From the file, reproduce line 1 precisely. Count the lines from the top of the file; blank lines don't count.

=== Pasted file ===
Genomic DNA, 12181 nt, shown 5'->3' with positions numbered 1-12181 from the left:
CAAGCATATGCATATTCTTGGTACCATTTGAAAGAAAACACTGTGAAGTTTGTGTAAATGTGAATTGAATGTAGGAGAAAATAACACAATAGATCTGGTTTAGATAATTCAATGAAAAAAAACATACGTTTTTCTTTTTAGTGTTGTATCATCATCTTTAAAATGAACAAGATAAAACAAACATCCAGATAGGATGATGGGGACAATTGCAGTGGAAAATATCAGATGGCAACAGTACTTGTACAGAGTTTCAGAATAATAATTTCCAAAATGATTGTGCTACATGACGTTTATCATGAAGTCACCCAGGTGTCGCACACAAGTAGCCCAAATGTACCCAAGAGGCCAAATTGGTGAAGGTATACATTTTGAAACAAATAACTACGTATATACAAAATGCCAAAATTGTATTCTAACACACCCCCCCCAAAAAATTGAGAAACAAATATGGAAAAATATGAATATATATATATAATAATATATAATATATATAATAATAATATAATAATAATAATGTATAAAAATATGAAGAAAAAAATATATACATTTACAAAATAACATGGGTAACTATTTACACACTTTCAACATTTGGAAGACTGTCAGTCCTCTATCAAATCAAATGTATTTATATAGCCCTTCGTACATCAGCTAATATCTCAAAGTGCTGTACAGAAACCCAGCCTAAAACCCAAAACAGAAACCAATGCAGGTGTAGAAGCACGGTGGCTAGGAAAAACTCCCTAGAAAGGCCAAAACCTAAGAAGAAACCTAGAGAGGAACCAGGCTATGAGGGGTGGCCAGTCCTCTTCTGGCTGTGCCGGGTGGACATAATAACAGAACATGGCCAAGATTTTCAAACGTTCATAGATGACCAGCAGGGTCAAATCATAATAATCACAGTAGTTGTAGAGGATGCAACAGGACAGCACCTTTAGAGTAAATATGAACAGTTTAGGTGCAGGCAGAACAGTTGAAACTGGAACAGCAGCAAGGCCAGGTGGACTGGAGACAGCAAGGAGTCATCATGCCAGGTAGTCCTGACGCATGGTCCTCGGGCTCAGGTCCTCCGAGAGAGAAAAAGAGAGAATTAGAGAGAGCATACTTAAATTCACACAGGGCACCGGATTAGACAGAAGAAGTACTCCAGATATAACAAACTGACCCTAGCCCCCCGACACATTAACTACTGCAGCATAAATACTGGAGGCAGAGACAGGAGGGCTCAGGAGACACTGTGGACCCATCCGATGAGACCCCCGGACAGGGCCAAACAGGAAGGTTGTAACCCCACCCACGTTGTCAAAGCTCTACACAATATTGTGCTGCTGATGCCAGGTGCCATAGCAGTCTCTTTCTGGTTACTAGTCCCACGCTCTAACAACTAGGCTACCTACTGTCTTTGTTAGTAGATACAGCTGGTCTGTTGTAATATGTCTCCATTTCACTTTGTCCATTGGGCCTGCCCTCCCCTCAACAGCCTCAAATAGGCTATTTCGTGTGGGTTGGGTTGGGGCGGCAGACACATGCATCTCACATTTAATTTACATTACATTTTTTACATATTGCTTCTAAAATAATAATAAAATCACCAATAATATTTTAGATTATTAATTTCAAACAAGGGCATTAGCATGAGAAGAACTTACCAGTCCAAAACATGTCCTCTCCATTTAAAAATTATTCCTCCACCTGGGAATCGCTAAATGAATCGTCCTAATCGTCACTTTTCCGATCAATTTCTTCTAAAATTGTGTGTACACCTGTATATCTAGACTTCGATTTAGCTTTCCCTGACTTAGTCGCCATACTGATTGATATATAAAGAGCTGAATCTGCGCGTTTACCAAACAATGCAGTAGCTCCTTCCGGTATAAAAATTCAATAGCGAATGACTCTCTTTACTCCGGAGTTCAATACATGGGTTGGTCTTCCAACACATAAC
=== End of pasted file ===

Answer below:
Genomic DNA, 12181 nt, shown 5'->3' with positions numbered 1-12181 from the left: